Dewhurst played a role in last spring’s controversy over the production of the play “Corpus Christi” at Tartleton State University in Stephenville.

“No one should have the right to use government funds or institutions to portray acts that are morally reprehensible to the vast majority of Americans,” Dewhurst said in a written statement.

In later praising the university for canceling the performance, he claimed he was “a strong defender of free speech.”

Chavez-Thompson has taken a more LGBT-friendly stance.

After the Proposition 8 decision was handed down in California, she Tweeted her reaction to the ruling: “So glad to hear Prop 8 was overturned today. It was discrimination at its worst. I will keep fighting for equality for all Texans.”

Dallas County Democratic Party Chair Darling Ewing said she believes Chavez-Thompson would be an ally to the LGBT community.

“Linda comes from an immigrant family, a poor family,” said Ewing. “On equality, she’ll be right on the issues.”

Dewhurst has been lieutenant governor since 2003 and is running for a third term. He was first elected to statewide office in 1998 as commissioner of the General Land Office of Texas.

On his website, Dewhurst prominently displays a “Petition to Repeal Obamacare” directly under his “Take Action” call for volunteers for his campaign.

Under a pull down list of issues, health care is first. While he claims that an overwhelming majority of people oppose the “2,000-plus page, $1.2 trillion, health care overhaul” and estimates the new law will add $27 billion in costs to taxpayers, he proposes no solution to the lack of health coverage by Texans.

“He isn’t in favor of health care,” Ewing said. “He’s only interested in not paying for it.”

Dewhurst’s other top issues are fiscal responsibility, border security and property rights. He believes the federal government has not stopped the flow of illegal drugs and immigrants into Texas, and he says Texas has stepped in to enhance border security. He does not, however, propose an Arizona-type immigration law for the state.

Chavez-Thompson lists jobs and education as her top issues.

“The state has dropped the ball on education,” Ewing said. “It’s all about saving a buck. They’ve made college education a luxury. The cost of a college education today is ridiculous.”

Chavez-Thompson also addresses the health care debate on her website, saying, “Today, rising health care costs has forced too many Texas families to go without insurance.”

Chavez-Thompson spent most of her career working her way up through union ranks. When she was chosen to serve as the executive vice president of the AFL-CIO, she was the first woman and the first person of color to hold that position.

President Bill Clinton appointed Chavez-Thompson to serve on his Race Advisory Board and on the President’s Committee on Employment of People with Disabilities. Today, she is vice chair of the Democratic National Committee.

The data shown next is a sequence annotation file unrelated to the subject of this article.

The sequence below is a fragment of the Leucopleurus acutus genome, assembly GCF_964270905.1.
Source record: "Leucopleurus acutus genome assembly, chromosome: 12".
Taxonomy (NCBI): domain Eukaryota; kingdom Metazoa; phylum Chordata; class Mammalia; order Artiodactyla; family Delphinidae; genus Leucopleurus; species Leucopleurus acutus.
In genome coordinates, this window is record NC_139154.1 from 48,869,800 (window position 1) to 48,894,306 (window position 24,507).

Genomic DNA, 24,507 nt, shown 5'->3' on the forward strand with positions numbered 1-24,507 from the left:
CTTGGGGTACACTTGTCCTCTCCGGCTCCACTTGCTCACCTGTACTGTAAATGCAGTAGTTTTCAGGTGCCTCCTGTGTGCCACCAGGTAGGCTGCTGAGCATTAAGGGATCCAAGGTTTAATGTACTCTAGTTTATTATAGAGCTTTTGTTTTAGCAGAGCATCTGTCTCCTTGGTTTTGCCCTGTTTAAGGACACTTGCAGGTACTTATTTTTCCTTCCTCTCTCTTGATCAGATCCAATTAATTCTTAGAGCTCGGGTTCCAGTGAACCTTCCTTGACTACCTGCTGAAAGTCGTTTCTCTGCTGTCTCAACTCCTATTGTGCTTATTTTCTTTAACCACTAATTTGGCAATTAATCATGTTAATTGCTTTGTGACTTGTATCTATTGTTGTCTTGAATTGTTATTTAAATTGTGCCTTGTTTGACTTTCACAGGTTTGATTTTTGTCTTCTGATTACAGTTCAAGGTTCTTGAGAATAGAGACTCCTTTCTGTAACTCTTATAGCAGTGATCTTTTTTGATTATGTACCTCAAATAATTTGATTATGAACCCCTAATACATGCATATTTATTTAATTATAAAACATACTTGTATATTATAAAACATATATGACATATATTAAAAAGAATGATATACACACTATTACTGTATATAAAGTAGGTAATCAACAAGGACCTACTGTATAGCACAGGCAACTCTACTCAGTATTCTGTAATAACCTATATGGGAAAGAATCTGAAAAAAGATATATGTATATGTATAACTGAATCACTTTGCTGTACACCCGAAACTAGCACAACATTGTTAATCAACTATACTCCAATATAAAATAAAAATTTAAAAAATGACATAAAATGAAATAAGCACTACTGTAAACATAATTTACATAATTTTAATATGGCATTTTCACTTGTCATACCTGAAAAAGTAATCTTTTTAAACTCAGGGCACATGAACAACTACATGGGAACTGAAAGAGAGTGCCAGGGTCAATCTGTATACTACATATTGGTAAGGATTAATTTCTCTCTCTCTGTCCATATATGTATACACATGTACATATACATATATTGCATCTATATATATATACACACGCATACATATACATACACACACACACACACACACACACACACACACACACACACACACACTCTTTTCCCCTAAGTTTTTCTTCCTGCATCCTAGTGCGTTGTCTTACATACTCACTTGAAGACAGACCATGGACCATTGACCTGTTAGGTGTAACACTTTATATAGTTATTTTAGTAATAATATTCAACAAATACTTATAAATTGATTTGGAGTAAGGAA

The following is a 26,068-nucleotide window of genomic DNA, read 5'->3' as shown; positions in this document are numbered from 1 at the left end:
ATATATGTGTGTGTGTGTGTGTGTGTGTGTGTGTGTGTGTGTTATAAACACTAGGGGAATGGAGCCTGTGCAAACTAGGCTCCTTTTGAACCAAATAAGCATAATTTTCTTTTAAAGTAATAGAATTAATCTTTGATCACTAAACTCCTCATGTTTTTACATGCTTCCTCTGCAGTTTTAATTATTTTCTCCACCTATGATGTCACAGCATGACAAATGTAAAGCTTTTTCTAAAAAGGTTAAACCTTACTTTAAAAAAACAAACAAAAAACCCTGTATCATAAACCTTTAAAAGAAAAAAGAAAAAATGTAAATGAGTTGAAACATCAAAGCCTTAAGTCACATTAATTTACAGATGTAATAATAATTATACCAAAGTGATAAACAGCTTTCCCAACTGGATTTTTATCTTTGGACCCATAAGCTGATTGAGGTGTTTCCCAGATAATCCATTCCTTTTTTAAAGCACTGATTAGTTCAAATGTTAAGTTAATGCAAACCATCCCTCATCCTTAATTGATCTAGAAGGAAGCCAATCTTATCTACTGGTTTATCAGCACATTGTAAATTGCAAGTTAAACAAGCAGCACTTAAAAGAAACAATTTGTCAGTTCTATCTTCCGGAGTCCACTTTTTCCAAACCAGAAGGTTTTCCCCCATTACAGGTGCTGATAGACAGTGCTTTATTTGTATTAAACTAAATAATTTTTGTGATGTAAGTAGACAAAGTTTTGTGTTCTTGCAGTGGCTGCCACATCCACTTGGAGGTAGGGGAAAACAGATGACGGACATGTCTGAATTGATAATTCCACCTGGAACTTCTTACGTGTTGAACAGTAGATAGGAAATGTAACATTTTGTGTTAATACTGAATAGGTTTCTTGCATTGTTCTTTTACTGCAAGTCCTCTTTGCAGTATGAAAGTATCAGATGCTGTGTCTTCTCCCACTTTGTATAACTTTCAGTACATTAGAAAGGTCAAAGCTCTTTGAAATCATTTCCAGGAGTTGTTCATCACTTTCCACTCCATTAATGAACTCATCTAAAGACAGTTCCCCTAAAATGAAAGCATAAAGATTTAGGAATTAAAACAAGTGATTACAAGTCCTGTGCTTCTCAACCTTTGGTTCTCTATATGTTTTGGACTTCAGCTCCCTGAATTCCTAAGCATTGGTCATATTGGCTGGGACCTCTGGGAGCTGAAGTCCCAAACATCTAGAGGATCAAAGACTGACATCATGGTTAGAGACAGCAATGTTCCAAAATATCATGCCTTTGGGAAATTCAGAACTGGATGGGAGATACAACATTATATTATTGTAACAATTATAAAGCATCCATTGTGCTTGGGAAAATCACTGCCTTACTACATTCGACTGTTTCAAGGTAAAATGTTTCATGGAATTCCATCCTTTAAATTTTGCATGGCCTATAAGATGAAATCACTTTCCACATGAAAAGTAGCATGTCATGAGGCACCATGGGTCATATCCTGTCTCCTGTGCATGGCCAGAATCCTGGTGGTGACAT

“I think what she brings us is a workingman’s perspective,” Ewing said. “Because of her union history, she brings bargaining skills that would bring groups together.”

Local Republicans did not return calls or offered no comment for this article.

This article appeared in the Dallas Voice print edition September 17, 2010.

—  Michael Stephens

Local gay veteran offers $500 for meeting with Sen. Kay Bailey Hutchison to discuss DADT

Sen. Kay Bailey Hutchison, R-Texas, apparently doesn’t give a damn what her constituents think about repealing “don’t ask don’t tell.”

Dave Guy-Gainer, a retired Air Force chief master sergeant who lives in Tarrant County, is offering $500 in cold hard cash to anyone who can set up a face-to-face meeting for him — pronto — with Sen. Kay Bailey Hutchison, R-Texas.

Gainer, a board member for the Servicemembers Legal Defense Network who made the offer Monday morning, wants to speak with Hutchison about the repeal of “don’t ask don’t tell,” which — God willing — will be voted on by the full Senate later this month. Hutchison has indicated she plans to vote against DADT repeal. But Gainer lamented that she’s seemingly made up her mind without ever even discussing the issue with constituents like himself who support repeal:

“Despite many attempts over the years, we have never been able to discuss the issue with her face to face,” Gainer wrote to Instant Tea. “During SLDN Lobby Day last spring, we had a meeting arranged with a DC staffer. Myself, three other constituents and a retired Army Major General arrived at the appointed time. The staffer was not there. After a two hour wait in her lobby, we were told that ‘oh, we forgot you were here.’ Other Texans have attempted to meet with her and have met with a brick wall as well. In my one voter opinion, I am not represented by a Senator who refuses to even hear what a constituent has to say about a topic as impacting as is DADT. I am certain of her vote against repeal. That is, unless she chooses to have discourse with constituents who  might convince her that repeal is warranted.

“My $500 bounty stands,” Gainer added, “but I doubt that I’ll ever have to award it.”

—  John Wright